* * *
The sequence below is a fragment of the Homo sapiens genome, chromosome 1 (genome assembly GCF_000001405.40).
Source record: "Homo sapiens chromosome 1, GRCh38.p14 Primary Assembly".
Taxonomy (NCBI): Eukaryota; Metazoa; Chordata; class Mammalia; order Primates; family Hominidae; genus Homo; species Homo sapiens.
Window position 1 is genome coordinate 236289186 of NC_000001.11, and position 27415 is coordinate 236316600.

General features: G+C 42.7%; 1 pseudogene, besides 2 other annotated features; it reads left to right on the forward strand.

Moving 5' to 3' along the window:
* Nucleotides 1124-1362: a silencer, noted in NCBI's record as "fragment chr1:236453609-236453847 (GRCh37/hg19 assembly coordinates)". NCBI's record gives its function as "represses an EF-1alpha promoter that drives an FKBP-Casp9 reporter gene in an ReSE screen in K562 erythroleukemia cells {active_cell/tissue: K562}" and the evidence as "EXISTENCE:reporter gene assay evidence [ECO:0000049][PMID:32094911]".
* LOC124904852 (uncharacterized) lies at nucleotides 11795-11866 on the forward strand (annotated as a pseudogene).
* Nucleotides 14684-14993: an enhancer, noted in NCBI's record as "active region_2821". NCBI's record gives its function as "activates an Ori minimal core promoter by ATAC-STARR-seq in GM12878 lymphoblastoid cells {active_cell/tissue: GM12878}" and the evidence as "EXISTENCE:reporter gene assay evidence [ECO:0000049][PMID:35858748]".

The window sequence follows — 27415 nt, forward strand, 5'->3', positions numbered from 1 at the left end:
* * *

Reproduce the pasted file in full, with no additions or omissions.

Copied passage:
The sequence below is a fragment of the Homo sapiens genome, chromosome 1 (genome assembly GCF_000001405.40).
Source record: "Homo sapiens chromosome 1, GRCh38.p14 Primary Assembly".
Taxonomy (NCBI): Eukaryota; Metazoa; Chordata; class Mammalia; order Primates; family Hominidae; genus Homo; species Homo sapiens.
Window position 1 is genome coordinate 236289186 of NC_000001.11, and position 27415 is coordinate 236316600.

General features: G+C 42.7%; 1 pseudogene, besides 2 other annotated features; it reads left to right on the forward strand.

Moving 5' to 3' along the window:
* Nucleotides 1124-1362: a silencer, noted in NCBI's record as "fragment chr1:236453609-236453847 (GRCh37/hg19 assembly coordinates)". NCBI's record gives its function as "represses an EF-1alpha promoter that drives an FKBP-Casp9 reporter gene in an ReSE screen in K562 erythroleukemia cells {active_cell/tissue: K562}" and the evidence as "EXISTENCE:reporter gene assay evidence [ECO:0000049][PMID:32094911]".
* LOC124904852 (uncharacterized) lies at nucleotides 11795-11866 on the forward strand (annotated as a pseudogene).
* Nucleotides 14684-14993: an enhancer, noted in NCBI's record as "active region_2821". NCBI's record gives its function as "activates an Ori minimal core promoter by ATAC-STARR-seq in GM12878 lymphoblastoid cells {active_cell/tissue: GM12878}" and the evidence as "EXISTENCE:reporter gene assay evidence [ECO:0000049][PMID:35858748]".

The window sequence follows — 27415 nt, forward strand, 5'->3', positions numbered from 1 at the left end: